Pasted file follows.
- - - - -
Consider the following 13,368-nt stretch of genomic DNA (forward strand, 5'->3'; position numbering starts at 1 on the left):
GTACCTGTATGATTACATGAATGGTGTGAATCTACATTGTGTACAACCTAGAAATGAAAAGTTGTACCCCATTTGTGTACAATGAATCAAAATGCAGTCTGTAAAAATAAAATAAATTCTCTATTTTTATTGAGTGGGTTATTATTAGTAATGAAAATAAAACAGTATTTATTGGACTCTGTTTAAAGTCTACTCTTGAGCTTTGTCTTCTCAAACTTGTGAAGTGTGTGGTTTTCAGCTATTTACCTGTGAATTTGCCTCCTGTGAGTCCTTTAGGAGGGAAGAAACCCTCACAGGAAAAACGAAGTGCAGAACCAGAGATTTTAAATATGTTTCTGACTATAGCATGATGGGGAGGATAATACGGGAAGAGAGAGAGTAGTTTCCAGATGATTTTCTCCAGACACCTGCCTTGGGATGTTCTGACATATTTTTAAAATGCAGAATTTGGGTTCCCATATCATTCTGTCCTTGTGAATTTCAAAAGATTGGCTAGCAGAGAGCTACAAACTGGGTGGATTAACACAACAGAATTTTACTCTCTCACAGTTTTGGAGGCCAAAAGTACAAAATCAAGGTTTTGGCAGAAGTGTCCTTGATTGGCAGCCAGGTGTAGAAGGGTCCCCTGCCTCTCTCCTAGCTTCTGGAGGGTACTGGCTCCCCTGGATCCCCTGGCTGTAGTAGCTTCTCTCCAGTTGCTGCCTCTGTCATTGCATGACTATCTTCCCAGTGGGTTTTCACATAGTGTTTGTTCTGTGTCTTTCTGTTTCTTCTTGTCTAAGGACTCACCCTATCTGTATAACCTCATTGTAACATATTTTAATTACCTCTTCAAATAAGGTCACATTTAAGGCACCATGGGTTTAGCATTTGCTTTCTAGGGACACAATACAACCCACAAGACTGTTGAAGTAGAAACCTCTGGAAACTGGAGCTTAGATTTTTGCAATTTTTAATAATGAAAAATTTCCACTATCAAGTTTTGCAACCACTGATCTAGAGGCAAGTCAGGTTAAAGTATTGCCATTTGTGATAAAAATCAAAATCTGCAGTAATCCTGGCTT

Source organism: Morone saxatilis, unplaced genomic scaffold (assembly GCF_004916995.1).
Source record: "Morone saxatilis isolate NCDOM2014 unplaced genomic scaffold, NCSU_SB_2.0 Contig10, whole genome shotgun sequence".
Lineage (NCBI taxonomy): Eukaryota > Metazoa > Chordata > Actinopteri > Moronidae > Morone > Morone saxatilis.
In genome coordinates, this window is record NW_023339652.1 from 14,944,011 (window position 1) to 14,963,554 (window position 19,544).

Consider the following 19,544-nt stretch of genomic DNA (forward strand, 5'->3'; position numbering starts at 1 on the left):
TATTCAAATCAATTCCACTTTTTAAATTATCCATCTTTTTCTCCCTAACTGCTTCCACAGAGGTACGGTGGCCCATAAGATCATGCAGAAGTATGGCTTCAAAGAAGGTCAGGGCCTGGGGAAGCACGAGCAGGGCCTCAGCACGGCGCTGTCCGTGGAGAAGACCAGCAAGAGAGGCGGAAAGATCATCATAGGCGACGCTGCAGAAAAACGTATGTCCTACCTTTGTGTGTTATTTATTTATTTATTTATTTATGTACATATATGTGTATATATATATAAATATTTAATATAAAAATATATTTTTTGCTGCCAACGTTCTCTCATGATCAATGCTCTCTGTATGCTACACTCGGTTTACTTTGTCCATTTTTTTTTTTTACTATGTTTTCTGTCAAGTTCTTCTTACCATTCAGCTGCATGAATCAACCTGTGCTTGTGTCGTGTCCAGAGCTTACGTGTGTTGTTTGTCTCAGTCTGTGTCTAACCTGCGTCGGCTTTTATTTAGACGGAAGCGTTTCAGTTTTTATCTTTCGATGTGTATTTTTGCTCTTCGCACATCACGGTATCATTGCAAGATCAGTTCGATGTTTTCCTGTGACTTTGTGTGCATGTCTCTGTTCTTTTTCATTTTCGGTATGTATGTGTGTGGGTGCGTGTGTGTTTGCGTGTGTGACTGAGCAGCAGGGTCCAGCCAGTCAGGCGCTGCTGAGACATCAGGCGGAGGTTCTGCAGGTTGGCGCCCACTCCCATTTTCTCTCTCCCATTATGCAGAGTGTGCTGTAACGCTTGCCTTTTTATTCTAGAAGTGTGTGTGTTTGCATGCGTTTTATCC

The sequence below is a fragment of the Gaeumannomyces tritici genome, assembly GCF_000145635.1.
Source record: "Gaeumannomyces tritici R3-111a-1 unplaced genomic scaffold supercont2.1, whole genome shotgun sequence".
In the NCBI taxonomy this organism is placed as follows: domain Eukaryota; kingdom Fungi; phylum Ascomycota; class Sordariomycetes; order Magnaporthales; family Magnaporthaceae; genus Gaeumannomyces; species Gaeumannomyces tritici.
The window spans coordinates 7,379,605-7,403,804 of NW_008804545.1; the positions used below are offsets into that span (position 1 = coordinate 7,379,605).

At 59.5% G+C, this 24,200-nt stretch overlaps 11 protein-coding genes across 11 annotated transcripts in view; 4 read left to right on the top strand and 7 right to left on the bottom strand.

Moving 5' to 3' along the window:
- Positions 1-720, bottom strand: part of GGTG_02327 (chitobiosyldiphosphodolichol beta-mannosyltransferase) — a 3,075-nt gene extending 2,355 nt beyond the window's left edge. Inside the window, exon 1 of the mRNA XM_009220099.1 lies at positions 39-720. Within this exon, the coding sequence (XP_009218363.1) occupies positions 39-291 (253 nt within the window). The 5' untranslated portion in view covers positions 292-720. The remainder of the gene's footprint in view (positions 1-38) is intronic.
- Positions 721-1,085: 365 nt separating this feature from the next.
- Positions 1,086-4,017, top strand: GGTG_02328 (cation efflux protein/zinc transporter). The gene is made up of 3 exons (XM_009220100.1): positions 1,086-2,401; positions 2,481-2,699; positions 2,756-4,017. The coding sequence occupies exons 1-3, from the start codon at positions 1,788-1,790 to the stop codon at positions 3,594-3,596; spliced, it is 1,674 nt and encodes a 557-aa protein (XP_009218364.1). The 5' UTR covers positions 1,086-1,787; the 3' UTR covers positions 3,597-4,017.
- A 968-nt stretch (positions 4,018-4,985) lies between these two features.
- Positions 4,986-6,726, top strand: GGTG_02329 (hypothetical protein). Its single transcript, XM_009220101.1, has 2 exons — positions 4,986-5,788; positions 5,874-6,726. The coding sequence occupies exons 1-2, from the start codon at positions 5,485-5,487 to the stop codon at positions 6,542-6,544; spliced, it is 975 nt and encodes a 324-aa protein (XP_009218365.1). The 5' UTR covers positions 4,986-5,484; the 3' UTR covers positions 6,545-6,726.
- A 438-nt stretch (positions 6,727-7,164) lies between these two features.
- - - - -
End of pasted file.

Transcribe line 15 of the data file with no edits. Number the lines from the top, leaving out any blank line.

- Positions 1-720, bottom strand: part of GGTG_02327 (chitobiosyldiphosphodolichol beta-mannosyltransferase) — a 3,075-nt gene extending 2,355 nt beyond the window's left edge. Inside the window, exon 1 of the mRNA XM_009220099.1 lies at positions 39-720. Within this exon, the coding sequence (XP_009218363.1) occupies positions 39-291 (253 nt within the window). The 5' untranslated portion in view covers positions 292-720. The remainder of the gene's footprint in view (positions 1-38) is intronic.